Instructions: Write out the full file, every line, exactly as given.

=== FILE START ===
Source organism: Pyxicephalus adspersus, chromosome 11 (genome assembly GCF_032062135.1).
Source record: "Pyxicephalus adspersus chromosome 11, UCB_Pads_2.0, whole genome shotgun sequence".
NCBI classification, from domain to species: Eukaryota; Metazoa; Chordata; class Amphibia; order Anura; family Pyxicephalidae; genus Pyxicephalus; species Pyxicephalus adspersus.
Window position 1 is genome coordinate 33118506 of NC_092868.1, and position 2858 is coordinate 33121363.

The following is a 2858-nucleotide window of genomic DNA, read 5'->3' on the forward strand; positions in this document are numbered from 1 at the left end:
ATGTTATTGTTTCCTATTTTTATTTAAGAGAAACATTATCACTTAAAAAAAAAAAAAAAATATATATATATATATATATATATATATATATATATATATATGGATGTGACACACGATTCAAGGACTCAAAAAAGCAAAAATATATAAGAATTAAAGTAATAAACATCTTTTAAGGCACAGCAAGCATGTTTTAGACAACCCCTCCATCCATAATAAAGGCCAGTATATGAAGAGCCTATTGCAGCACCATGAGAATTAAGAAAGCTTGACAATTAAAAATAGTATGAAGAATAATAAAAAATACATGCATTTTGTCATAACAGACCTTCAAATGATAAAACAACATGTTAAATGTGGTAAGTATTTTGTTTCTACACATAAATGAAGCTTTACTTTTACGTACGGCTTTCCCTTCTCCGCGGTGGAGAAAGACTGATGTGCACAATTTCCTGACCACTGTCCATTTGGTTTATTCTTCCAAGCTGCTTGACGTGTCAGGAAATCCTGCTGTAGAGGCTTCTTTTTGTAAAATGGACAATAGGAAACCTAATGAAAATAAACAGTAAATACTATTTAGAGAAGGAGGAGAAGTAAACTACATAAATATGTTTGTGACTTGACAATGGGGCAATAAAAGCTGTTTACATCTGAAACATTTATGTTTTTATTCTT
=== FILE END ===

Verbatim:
Source organism: Pyxicephalus adspersus, chromosome 11 (genome assembly GCF_032062135.1).
Source record: "Pyxicephalus adspersus chromosome 11, UCB_Pads_2.0, whole genome shotgun sequence".
NCBI classification, from domain to species: Eukaryota; Metazoa; Chordata; class Amphibia; order Anura; family Pyxicephalidae; genus Pyxicephalus; species Pyxicephalus adspersus.
Window position 1 is genome coordinate 33118506 of NC_092868.1, and position 2858 is coordinate 33121363.

The following is a 2858-nucleotide window of genomic DNA, read 5'->3' on the forward strand; positions in this document are numbered from 1 at the left end:
ATGTTATTGTTTCCTATTTTTATTTAAGAGAAACATTATCACTTAAAAAAAAAAAAAAAATATATATATATATATATATATATATATATATATATATATATGGATGTGACACACGATTCAAGGACTCAAAAAAGCAAAAATATATAAGAATTAAAGTAATAAACATCTTTTAAGGCACAGCAAGCATGTTTTAGACAACCCCTCCATCCATAATAAAGGCCAGTATATGAAGAGCCTATTGCAGCACCATGAGAATTAAGAAAGCTTGACAATTAAAAATAGTATGAAGAATAATAAAAAATACATGCATTTTGTCATAACAGACCTTCAAATGATAAAACAACATGTTAAATGTGGTAAGTATTTTGTTTCTACACATAAATGAAGCTTTACTTTTACGTACGGCTTTCCCTTCTCCGCGGTGGAGAAAGACTGATGTGCACAATTTCCTGACCACTGTCCATTTGGTTTATTCTTCCAAGCTGCTTGACGTGTCAGGAAATCCTGCTGTAGAGGCTTCTTTTTGTAAAATGGACAATAGGAAACCTAATGAAAATAAACAGTAAATACTATTTAGAGAAGGAGGAGAAGTAAACTACATAAATATGTTTGTGACTTGACAATGGGGCAATAAAAGCTGTTTACATCTGAAACATTTATGTTTTTATTCTT